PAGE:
Today’s consumers are more concerned than ever about the environment, and your choice in household appliances matters. There are two things to consider – industrial waste and greenhouse gas emissions. 

First, if you opt for a traditional water heater, this is a large tank that is going to end up in a landfill in one to two decades. To avoid this, you can choose a tankless water heater instead, which lasts longer and has a smaller footprint. 

When it comes to C02 emissions, a solar water heater is going to produce the least greenhouse gasses. However, these systems often require electrical backup, which is the least environmentally friendly option. 

For the average homeowner that has this concern, a tankless system that runs on gas is likely the best choice, followed by a traditional water heater that is gas-powered. Here is some more information about those different types of systems and their levels of efficiency.

Gas Water Heater vs. Electric Water Heater

The primary consideration when replacing your water heater is the current fuel source of the unit. Most people heat their home’s water with natural gas, propane, or electricity. That’s in order of cost, not efficiency. Gas water heaters aren’t as efficient. But, because gas is cheap (and due in part to the design of a gas water heater and the laws of thermodynamics), it’s much more affordable to heat your water with gas than electricity. Consider this:

  • An average home using an electric water heater spends about $500 a year heating its water
  • An average home using a gas water heater spends about $250 a year heating its water

So if there’s one thing you take away from reading this, it’s this: if you have gas, stick with gas. If you don’t have gas, you can always convert, but there are also some newer options that you want might want to consider, like heat pump water heaters, but we’ll get to that later.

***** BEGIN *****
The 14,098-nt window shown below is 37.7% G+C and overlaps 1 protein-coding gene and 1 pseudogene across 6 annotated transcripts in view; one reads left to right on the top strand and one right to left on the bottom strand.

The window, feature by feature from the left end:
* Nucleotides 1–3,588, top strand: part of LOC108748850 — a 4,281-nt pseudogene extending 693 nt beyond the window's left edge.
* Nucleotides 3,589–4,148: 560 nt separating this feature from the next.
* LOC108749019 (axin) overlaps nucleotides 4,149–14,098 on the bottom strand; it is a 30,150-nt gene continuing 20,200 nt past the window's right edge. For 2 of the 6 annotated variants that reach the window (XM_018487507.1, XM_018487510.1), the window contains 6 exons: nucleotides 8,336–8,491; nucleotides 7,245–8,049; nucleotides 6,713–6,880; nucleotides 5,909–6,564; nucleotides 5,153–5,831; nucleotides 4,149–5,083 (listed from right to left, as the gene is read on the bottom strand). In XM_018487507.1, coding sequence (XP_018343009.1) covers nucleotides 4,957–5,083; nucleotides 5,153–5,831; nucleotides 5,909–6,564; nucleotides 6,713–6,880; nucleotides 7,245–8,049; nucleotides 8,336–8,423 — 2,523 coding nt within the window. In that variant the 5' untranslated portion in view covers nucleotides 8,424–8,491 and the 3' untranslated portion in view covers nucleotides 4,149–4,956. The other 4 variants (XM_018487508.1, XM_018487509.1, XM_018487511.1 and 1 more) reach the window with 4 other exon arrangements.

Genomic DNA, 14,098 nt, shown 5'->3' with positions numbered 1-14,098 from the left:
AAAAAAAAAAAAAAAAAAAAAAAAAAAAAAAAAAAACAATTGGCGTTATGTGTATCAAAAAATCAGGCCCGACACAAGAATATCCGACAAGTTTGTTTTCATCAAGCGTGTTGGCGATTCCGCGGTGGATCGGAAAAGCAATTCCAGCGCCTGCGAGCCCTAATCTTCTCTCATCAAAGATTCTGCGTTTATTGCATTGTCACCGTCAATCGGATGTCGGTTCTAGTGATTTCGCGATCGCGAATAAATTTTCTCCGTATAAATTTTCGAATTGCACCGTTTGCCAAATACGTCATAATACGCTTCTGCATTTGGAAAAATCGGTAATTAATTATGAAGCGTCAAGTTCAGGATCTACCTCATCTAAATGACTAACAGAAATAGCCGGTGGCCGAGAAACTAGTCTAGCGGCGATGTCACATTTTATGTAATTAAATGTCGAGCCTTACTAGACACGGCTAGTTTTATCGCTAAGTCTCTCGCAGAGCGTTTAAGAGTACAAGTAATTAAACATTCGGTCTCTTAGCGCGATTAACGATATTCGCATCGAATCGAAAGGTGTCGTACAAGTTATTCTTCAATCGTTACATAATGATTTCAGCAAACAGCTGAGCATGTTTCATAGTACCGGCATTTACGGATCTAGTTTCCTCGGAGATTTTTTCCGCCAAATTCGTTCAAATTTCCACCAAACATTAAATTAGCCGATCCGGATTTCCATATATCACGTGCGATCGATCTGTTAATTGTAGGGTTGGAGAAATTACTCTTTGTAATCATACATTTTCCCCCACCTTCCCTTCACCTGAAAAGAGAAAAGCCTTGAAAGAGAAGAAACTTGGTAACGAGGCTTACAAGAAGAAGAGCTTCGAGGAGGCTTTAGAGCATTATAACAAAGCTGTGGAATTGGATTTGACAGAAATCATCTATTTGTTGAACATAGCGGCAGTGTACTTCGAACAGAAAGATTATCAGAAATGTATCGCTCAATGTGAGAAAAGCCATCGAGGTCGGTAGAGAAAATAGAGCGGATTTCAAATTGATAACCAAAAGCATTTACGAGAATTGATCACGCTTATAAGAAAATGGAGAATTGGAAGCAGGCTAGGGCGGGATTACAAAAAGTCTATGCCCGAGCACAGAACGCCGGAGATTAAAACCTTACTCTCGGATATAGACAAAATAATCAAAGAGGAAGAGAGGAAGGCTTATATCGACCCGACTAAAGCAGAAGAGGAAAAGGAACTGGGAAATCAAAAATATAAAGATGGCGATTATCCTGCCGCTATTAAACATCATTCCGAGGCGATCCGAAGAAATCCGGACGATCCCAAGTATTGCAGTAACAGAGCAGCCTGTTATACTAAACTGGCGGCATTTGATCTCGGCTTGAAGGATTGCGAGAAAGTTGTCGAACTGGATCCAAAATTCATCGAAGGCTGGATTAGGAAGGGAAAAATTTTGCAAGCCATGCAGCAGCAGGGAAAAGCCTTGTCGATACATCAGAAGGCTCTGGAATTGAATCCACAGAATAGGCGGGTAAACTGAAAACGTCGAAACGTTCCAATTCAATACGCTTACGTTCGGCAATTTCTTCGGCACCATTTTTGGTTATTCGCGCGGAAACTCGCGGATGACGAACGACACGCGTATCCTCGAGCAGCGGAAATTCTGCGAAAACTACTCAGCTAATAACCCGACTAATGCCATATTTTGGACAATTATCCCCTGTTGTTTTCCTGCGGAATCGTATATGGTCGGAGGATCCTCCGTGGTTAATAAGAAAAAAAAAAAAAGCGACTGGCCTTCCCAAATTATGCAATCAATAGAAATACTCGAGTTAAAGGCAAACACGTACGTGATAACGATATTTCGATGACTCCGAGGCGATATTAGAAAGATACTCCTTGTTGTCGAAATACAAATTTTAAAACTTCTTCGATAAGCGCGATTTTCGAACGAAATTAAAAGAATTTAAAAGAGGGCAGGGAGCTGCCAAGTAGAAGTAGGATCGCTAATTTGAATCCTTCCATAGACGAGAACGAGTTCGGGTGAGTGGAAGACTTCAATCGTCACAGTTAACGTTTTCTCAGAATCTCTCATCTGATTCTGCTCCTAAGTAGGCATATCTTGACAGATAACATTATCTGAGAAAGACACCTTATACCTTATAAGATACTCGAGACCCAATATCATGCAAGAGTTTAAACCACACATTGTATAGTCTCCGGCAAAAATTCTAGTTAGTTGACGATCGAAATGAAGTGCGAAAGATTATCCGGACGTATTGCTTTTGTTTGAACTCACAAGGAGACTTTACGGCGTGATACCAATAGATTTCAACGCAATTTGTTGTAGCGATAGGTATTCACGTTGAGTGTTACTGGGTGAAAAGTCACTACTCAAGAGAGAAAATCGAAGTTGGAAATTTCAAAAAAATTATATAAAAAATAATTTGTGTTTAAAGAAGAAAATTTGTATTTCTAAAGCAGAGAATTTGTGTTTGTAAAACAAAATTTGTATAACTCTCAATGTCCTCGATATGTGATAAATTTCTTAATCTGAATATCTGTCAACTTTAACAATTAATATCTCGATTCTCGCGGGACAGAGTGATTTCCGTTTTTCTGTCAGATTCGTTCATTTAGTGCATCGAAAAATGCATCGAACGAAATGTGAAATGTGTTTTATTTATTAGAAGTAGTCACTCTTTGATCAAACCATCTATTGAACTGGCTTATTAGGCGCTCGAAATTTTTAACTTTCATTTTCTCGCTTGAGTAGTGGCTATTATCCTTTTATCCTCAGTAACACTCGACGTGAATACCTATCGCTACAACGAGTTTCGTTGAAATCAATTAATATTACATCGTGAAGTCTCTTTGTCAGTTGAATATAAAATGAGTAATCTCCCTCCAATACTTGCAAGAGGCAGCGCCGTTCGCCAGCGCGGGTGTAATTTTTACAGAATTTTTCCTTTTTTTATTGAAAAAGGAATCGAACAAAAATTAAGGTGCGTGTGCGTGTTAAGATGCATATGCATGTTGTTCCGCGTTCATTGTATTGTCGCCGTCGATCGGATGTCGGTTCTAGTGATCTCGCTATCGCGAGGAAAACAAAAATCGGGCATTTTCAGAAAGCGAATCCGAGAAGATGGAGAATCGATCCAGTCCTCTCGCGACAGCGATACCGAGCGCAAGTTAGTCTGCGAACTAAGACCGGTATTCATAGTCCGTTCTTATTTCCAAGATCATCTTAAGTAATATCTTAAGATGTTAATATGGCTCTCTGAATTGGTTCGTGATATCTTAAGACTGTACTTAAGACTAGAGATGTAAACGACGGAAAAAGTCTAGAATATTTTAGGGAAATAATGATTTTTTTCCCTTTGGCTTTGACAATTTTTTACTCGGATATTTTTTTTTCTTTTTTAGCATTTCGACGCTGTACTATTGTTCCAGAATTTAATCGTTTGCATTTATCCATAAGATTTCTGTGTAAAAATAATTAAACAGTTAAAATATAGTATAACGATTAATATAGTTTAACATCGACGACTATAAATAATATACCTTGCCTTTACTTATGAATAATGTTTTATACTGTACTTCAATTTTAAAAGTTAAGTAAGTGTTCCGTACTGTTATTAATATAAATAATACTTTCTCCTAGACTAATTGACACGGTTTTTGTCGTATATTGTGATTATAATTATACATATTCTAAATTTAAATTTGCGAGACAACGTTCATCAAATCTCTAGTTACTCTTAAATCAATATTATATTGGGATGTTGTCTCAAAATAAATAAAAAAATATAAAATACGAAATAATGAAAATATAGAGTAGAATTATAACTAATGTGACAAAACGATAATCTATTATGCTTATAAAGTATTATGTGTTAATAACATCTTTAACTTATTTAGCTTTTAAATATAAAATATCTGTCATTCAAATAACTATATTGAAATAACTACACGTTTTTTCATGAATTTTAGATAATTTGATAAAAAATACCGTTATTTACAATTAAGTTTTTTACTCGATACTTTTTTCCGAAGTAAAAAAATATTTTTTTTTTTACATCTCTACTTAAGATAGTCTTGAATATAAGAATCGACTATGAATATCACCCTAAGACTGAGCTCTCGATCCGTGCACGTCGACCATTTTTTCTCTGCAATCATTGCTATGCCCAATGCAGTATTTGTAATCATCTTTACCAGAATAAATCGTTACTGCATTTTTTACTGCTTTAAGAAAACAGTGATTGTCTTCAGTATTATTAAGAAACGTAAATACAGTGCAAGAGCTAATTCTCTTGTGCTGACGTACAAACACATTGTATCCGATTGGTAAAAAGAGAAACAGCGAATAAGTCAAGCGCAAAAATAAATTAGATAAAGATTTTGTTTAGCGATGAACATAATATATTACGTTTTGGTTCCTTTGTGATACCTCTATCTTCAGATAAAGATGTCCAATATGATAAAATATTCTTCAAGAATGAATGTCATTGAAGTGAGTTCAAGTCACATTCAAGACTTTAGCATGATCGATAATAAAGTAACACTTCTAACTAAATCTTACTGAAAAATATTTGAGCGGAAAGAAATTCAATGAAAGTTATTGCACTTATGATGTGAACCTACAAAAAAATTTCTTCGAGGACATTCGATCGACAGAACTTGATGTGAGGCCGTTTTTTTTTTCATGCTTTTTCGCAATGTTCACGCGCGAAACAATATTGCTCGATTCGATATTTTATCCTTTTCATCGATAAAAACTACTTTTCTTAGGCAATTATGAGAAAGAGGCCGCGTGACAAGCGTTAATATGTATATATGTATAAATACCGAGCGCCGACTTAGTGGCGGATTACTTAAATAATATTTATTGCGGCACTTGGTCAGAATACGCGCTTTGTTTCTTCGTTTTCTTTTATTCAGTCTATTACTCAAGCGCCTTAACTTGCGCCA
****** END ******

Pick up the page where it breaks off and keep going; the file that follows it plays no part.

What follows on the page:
OK, I have a gas water heater, are we done yet?

Not quite. Let’s think about three basic options to keep it simple: Standard, Energy Star, and Tankless.

  1. Standard Gas Tank: Most new water heaters have an Efficiency Factor (EF) of .58-.60. That means that 58-60% of the energy that is being used to heat your water is effectively converted into heat. Think of this as the baseline. Some manufacturers make models that are better insulated, and have ratings as high as about .62, which would contribute to maybe $7 or $8 in cost savings per year.
  2. Energy Star Gas Tank: Energy Star certified water heaters currently have a minimum EF of .67, and you’ll find some manufacturers make tanks with ratings from .67-.70. They’re better insulated, have an electrical igniter for your pilot light, and often have a flue damper control. All of these features save on gas costs, and 7-10% higher efficiency means you might see $25-$30 per year in cost savings. If a tank like this is currently getting a rebate in your area, go for it – you might get a tank like this at a similar cost to a standard tank after rebates, and even if you don’t, you’ll probably break even in your first couple of years. Plus, nationwide regulations went into effect in 2015 that require an EF of .67 on all new water heaters, and most rebate programs will expire in 2014.